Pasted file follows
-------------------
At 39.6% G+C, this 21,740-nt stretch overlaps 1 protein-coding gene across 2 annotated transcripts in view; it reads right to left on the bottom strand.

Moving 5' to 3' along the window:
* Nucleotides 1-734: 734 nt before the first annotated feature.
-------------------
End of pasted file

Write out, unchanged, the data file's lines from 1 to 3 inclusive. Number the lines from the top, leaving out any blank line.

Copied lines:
At 39.6% G+C, this 21,740-nt stretch overlaps 1 protein-coding gene across 2 annotated transcripts in view; it reads right to left on the bottom strand.

Moving 5' to 3' along the window:
* Nucleotides 1-734: 734 nt before the first annotated feature.